Clarity and the Cross

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Clarity and the Cross

By | 2015-02-11T14:52:19+00:00 September 14, 2012|Culture, Liturgy, Virtue & Moral Life|

Instagram has taken off like a rocket. In just under two years this unique social network has gained over 80 million registered users. Instagram thrives on turning photos of everyday life into trendy, artsy images. Photos are squared to resemble old Polaroid images, and filters are applied to give the photo an artistic look, with the saturation adjusted to emphasize different parts of the picture. As more and more people choose to transform their snapshots with Instagram, I ask, “Why are Instagram images preferred over a normal photo?” I think the answer is that the Instagram filters do something our eyes cannot: They adjust the color and the saturation of light in order to distract us from seeing the reality of the entire picture. We focus on one thing while the rest is blurred or skewed.

It is tempting to apply something like an Instagram filter to today’s feast, The Exaltation of the Cross, because this is a feast that puts our faith to the test. Today we celebrate the supreme paradox: an instrument of death became the sign of everlasting life. This is a startling reality that is hard to blur or soften. One of the cruelest and most barbaric forms of execution ever devised is now a revered image and a commonplace sight. The cross adorns the walls of our homes and is even worn as jewelry around our necks. Christ has transformed the cross into a thing of beauty and has claimed it as a symbol of his victory. As St. Thomas the Apostle can attest, the very wounds of the crucifixion now reveal the glory of the Resurrection (cf. Jn 20:27–28).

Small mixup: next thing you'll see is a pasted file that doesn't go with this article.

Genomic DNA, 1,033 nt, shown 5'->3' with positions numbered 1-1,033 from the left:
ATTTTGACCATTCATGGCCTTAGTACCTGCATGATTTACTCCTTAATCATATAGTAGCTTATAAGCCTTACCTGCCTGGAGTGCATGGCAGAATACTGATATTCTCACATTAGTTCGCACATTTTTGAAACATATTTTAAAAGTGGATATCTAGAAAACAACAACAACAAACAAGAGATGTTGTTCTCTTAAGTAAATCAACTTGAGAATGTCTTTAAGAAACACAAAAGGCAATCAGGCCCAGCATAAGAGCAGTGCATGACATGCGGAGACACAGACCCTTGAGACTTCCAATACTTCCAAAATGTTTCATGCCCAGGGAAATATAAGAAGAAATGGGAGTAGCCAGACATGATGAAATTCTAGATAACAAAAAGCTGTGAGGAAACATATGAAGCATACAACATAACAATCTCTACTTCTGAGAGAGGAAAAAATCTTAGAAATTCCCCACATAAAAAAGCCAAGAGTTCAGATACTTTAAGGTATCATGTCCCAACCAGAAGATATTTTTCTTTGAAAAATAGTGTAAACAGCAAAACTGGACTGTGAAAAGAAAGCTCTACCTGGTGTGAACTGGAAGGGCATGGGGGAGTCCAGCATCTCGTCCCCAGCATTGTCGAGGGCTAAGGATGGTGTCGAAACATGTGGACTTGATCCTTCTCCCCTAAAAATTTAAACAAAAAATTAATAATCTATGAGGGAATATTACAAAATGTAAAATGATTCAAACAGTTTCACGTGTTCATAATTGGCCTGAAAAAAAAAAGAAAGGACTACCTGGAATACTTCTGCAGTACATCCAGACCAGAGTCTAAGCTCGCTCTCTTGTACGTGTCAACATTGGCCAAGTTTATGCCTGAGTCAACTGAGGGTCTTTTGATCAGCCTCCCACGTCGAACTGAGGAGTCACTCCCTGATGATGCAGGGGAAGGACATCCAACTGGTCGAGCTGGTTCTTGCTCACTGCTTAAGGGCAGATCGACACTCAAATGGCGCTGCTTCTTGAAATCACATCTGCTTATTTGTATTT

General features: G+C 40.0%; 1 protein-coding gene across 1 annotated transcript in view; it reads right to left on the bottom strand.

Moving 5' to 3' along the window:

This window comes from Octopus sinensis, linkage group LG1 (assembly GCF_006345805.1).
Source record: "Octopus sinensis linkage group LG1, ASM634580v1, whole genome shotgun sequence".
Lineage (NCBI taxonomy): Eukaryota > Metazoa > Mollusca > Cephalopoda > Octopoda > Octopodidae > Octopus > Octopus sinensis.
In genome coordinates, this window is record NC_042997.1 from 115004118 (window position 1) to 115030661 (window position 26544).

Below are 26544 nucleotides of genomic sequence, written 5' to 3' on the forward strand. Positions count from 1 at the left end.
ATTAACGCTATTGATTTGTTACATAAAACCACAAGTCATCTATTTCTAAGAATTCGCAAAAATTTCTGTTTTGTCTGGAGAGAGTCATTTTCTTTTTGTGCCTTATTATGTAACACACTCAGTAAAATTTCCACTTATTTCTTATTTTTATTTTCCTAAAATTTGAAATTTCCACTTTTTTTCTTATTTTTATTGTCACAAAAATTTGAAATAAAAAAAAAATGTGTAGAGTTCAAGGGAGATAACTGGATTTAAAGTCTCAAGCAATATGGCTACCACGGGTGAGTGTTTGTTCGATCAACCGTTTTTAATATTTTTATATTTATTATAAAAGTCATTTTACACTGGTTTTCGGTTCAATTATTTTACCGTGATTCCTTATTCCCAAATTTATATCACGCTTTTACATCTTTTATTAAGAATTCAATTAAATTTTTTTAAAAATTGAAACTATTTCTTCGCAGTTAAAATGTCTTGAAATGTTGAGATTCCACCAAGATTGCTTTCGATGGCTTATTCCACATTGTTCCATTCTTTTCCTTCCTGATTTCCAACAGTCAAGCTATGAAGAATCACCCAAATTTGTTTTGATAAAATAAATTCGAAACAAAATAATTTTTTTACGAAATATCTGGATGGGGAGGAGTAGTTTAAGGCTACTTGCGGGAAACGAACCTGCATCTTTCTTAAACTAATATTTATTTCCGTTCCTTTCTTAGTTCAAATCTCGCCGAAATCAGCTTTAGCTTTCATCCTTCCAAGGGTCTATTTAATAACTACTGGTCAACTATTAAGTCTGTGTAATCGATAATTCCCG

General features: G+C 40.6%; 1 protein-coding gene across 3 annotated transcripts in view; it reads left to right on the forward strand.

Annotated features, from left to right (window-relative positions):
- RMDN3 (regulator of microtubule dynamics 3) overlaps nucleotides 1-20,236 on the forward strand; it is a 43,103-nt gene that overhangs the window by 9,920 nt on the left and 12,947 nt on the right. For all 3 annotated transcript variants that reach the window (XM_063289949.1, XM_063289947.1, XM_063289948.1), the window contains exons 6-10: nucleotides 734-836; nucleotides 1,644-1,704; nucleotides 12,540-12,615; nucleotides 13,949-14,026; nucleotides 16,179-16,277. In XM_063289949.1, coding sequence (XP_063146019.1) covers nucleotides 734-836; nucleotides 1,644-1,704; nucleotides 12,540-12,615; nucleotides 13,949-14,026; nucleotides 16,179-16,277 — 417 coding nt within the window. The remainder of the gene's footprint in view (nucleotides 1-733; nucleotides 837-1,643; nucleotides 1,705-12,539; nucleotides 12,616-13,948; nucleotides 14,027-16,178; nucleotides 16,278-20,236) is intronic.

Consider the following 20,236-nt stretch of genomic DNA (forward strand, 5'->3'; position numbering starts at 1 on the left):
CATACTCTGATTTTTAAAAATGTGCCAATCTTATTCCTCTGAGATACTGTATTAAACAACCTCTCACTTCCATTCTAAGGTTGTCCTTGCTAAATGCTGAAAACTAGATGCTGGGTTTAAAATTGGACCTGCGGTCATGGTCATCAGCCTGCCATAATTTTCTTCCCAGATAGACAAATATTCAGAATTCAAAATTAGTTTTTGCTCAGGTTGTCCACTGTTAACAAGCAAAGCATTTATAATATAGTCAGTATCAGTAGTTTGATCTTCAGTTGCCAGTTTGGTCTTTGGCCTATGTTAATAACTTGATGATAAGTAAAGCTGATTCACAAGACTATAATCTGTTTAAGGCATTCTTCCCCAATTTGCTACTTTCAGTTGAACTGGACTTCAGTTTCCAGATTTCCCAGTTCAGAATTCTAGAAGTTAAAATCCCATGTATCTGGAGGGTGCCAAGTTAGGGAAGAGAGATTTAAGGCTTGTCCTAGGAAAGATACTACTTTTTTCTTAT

Christ came to conquer death and destroy sin by shedding his blood on the Cross. By the redemption won upon it, the Cross has become the source of all grace. We now share in the victory of the Cross by uniting ourselves to Christ in a life of supernatural virtue, for “the goal of the virtuous life is to become like God” (CCC 1803). The infused virtues are freely given to the soul and “adapt man’s faculties for participation in the divine nature” (CCC 1812). Through the Cross we are granted access to the divine, not just to view God as a spectator, but to be united with Him. In virtue of this union we look upon the world from his perspective, seeing the reality of his creation. He draws us to Himself, healing our vision, which has been blurred and darkened by sin.

Through the use of a camera phone, Instagram blurs an image, modifying what was a true depiction of reality. Through the Cross, Christ discards anything that blurs reality, conforming us to himself through the life of supernatural virtue. As we find in St. Catherine of Siena’s Dialogue, Christ has become for us a bridge between heaven and earth. Speaking to Catherine, God the Father says,

“The bridge has walls of stone so that travelers will not be hindered when it rains. Do you know what stones these are? They are the stones of true solid virtue. These stones were not, however, built into walls before my Son’s passion. So no one could get to the final destination even though they walked along the pathway of virtue. For heaven had not yet been unlocked with the key of my Son’s blood, and the rain of justice kept anyone from crossing over.”

Today we exalt the Cross. For by the Cross the fullness of the virtues has been unlocked for us, and now we have a sure path to God.

Image: Piero della Francesca, Recognition of the True Cross

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